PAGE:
“I am not afraid of low participation of our voters in the upcoming municipal elections, and I suppose we will see a significantly higher turnout than in the elections to the EP. Unlike the European issues, domestic issues are in general much closer to voters’ hearts. Domestic issues directly affect the places in which people live and work, and so those people feel that their vote can affect their situation. ”
What are your priorities for the municipal elections?
”Our electoral strategy is based on the successes and election commitments that combine at a municipal and state level. Regarding the municipal level, there are our electoral programs “tailored” to the needs of the citizens of municipalities and cities. Overall, these are questions regarding the management and development of local infrastructure. Commitments in these areas will be given to all parties. As a left-wing party, our priority is the development of towns and cities in terms of public services. We do not agree that there are no left-wing and right-wing municipal politics. The maintenance and development of public space is a sign of left-wing politics not only at the national, but also at the local level. Regarding the state level, there we present the main obligations which we support as a government party. These include the promotion of investment and employment, the fight against usury and the excesses of executors, proving the origins of property, taking measures against drug dealers, expanding the capacity of nurseries and kindergartens, the construction of “starter housing“ for young couples, and consistent support of food safety controls and controlling the behaviour of multinational store chains. In the presentation of our program, we absolutely rely on contact campaigns, with our candidates for Mayors and for municipal councils meeting voters directly, with the support of our Governors and Ministers. Our campaign is in full swing, and I personally have met with hundreds voters and have heard their views on municipal and government policy, and I take it very seriously.”
How do you want to reach voters in the towns where the Social Democrats have failed in the long term? What is your goal for Prague?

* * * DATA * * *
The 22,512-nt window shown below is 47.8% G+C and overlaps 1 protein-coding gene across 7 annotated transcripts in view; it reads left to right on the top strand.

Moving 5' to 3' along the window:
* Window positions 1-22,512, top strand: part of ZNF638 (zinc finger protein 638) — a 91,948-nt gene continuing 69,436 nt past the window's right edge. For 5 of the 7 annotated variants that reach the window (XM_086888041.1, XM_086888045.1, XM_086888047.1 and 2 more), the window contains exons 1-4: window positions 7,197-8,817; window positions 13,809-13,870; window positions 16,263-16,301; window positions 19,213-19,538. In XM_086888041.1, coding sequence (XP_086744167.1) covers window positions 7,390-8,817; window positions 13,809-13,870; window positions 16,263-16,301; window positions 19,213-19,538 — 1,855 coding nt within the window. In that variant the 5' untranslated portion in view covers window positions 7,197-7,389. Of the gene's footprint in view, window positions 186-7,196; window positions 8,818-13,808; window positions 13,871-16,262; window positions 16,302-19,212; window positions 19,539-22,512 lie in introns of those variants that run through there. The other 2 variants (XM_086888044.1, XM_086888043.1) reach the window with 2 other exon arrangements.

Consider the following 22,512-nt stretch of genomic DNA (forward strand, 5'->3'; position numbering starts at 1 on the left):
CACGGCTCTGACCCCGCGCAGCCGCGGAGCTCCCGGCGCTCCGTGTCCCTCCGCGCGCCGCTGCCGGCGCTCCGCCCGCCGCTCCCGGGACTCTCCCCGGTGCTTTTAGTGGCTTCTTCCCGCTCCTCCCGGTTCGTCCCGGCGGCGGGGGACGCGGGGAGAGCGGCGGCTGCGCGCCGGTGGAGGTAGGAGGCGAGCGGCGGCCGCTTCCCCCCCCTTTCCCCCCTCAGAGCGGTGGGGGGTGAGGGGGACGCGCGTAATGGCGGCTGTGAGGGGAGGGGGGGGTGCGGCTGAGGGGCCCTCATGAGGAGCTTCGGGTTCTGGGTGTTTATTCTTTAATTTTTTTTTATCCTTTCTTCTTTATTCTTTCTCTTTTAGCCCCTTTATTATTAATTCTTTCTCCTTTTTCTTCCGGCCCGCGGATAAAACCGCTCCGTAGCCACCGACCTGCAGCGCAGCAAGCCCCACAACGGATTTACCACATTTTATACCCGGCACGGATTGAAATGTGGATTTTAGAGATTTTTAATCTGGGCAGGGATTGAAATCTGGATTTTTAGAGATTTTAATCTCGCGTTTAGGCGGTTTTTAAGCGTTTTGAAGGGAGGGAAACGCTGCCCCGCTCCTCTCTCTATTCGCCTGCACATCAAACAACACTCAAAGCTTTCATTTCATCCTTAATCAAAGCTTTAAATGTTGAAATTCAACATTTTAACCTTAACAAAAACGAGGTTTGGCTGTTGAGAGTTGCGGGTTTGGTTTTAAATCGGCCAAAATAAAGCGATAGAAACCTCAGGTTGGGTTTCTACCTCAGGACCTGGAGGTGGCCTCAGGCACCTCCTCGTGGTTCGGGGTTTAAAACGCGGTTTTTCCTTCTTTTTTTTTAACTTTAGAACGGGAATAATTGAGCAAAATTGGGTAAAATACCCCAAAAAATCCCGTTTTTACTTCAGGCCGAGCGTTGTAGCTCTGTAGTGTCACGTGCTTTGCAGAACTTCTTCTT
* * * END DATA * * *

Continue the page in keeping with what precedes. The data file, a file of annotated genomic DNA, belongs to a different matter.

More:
”In the medium and large cities, people vote in municipal elections with regard to the status of parties at the national level. For this reason, the recent municipal elections in these cities (except Prague) were the most successful for The Social Democratic Party, who had just won the parliamentary elections. Based on the previous election results, ČSSD won the largest number of mayors (11). In the townships and the villages we traditionally saw the most successful independent candidates. For this year’s election, we want to keep the positions acquired in 2010. In Prague, ČSSD is traditionally not very successful, however in 2010 the party ended up in third place with 18%, which was its best election result yet in the capital city. We will at least try to repeat this result. At the top of our candidate lists for individual local council districts and municipality councils are the politicians who have rich experience in municipal politics. Prague is a sort of state within a state, by far it is the richest region of the Czech Republic, but it has its age-old problems which must now be solved effectively. It’s a question of quality of life in the city, which is also related to the maintenance of green areas, the strengthening of public institutions against the pressure of developers, the development of social services for seniors and handicapped groups, improving the availability of health services, taking measures to increase street safety, public transport development and transport infrastructure, increasing the economic transparency of urban areas and the municipality, etc. Our main goal is to make Prague home, even for those who still do not benefit from its high standard of wealth. Prague is the capital city of Czech Republic and one of Central Europe’s major cities.”